Survey Says Gulf Area Residents Suffering From Depression after Oil Spill

A recent survey found that Gulf area residents are suffering from widespread psychological distress.  The study found that the distress is even worse than that found in the aftermath of hurricane Katrina.  The survey, conducted by Ochsner Health Systems, found that three in every ten people were suffering from “probable serious” or “probable mild-moderate” mental illness when scored on the K6 psychological distress scale.

The study found that the young people and financially vulnerable respondents were the most at risk for mental illness in the wake of the BP oil spill.  Respondents of the survey making $25,000 or less annually were the most likely to be classified as having probable serious mental illness at 32%.  Money (34%) and work (19%) were the most commonly mentioned culprits of stress among those in peril.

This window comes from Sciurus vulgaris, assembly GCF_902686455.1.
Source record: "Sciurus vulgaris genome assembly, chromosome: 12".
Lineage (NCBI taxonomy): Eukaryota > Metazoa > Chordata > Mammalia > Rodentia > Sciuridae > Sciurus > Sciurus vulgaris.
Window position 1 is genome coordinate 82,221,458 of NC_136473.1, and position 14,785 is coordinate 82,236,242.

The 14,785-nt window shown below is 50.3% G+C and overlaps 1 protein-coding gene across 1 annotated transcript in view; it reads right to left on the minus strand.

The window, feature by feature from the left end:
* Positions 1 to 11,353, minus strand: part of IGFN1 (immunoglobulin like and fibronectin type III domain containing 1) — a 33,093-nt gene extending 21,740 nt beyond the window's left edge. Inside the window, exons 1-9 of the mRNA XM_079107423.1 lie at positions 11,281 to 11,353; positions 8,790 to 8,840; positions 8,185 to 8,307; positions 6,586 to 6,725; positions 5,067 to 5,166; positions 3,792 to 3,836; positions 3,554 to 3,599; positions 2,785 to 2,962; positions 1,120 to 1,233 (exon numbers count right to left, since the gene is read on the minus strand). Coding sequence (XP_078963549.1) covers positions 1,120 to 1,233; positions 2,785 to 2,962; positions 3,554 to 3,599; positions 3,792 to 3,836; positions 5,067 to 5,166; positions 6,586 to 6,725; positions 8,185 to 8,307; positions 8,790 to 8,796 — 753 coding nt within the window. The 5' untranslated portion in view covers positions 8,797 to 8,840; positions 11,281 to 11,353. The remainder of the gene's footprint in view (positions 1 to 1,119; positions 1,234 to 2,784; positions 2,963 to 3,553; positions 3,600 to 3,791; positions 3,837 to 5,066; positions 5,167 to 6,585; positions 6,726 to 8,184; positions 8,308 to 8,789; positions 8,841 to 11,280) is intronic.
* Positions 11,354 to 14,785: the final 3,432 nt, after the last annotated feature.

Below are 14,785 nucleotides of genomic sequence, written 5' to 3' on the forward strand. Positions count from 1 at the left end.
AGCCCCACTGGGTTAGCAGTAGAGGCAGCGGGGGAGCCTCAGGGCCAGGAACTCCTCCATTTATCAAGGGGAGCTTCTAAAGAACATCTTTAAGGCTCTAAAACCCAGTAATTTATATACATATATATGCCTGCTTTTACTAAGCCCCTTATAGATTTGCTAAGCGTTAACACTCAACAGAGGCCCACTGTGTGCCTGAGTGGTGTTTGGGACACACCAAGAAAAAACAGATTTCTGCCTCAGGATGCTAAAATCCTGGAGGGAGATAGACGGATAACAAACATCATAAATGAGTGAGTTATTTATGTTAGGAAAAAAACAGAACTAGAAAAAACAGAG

Respondents ages 21-44 reported that money (40%) and work (33%) were also the most likely reasons they felt stressed.  22% of the age group was classified as likely suffering from serious mental illness.

Leaders of the survey say that the oil spill, and the effect it has had on jobs in the area, is the likely source of much of the depression found in the region.  Not only is the nation in the midst of a financial meltdown, but the oil spill has put fishing bans into place in an area where many depend on fishing in one form or another for their livelihood.

Overall, 37% of residents surveyed in the area said that at some point in the last 30 days they were sad or depressed.

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